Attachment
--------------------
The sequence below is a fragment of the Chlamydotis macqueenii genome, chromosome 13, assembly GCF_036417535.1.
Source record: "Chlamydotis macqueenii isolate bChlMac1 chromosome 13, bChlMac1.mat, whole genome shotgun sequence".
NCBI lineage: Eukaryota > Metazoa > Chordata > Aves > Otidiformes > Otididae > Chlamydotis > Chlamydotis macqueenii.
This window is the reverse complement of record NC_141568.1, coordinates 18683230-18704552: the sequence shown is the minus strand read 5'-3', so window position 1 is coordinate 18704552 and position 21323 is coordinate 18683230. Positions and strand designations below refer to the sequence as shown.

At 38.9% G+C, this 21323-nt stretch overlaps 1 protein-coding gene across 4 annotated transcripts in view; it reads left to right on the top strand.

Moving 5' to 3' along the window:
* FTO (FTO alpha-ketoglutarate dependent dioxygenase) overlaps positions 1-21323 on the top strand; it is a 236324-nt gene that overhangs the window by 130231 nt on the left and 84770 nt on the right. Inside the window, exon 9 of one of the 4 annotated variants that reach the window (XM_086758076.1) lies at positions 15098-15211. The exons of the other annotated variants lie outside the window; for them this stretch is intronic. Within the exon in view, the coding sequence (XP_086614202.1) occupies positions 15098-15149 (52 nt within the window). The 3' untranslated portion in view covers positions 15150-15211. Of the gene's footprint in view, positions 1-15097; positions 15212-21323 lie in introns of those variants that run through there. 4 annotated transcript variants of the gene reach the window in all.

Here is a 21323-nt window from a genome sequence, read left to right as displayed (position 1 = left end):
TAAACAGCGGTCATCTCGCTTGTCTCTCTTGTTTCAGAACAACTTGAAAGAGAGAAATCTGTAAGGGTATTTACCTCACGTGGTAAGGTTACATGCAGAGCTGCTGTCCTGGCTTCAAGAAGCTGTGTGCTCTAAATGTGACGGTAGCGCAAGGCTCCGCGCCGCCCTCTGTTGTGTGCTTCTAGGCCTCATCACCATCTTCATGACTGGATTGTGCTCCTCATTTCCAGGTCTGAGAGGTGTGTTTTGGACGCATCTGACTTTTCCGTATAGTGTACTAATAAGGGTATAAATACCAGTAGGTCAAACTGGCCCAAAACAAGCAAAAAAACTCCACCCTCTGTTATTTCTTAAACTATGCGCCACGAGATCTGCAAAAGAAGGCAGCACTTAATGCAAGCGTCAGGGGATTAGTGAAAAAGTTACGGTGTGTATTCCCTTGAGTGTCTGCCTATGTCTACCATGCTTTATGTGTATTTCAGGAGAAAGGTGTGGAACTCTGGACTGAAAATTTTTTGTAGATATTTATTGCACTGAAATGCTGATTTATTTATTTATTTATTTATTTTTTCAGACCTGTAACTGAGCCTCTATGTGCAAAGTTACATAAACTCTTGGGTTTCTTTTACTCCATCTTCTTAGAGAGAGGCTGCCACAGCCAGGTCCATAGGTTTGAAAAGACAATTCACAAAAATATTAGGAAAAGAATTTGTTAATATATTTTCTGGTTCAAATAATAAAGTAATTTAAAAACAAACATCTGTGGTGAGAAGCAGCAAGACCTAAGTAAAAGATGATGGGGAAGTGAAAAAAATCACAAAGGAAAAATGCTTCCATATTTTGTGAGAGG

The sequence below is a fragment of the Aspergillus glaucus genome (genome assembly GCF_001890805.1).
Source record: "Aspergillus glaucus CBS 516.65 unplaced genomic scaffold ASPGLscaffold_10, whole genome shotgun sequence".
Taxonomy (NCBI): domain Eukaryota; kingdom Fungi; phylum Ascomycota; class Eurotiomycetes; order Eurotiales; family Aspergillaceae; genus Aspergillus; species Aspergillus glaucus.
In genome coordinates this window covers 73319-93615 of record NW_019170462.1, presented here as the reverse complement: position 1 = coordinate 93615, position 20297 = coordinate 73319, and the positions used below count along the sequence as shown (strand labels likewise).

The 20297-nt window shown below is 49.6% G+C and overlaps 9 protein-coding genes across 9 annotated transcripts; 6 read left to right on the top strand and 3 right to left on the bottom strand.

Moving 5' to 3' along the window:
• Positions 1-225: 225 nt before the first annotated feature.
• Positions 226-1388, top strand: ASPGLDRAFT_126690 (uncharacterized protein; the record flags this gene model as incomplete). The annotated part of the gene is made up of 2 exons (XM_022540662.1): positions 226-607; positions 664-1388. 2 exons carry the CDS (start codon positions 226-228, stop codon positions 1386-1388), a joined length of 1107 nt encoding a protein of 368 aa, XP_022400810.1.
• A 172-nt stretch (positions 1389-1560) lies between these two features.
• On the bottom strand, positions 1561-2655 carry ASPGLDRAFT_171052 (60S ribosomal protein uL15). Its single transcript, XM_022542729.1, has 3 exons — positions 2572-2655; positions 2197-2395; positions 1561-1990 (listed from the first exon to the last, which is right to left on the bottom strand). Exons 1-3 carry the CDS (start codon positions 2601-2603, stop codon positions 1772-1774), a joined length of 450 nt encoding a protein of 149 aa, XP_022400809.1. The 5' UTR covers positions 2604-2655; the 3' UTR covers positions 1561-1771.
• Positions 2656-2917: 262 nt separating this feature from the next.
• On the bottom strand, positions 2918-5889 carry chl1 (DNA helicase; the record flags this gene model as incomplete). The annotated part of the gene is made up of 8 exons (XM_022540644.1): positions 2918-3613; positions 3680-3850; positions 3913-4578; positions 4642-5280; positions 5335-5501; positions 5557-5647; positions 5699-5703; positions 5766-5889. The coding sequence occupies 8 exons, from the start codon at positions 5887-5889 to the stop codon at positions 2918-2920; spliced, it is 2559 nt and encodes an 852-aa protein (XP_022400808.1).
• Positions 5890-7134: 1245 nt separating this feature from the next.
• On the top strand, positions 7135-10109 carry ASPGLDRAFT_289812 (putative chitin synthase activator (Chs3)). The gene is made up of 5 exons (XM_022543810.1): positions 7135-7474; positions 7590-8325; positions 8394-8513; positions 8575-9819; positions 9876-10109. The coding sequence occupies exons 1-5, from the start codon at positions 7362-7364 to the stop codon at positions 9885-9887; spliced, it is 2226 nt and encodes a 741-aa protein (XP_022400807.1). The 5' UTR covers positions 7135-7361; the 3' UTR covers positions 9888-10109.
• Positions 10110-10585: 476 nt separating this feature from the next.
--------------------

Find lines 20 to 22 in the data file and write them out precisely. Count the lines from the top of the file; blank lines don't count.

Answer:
• Positions 2656-2917: 262 nt separating this feature from the next.
• On the bottom strand, positions 2918-5889 carry chl1 (DNA helicase; the record flags this gene model as incomplete). The annotated part of the gene is made up of 8 exons (XM_022540644.1): positions 2918-3613; positions 3680-3850; positions 3913-4578; positions 4642-5280; positions 5335-5501; positions 5557-5647; positions 5699-5703; positions 5766-5889. The coding sequence occupies 8 exons, from the start codon at positions 5887-5889 to the stop codon at positions 2918-2920; spliced, it is 2559 nt and encodes an 852-aa protein (XP_022400808.1).
• Positions 5890-7134: 1245 nt separating this feature from the next.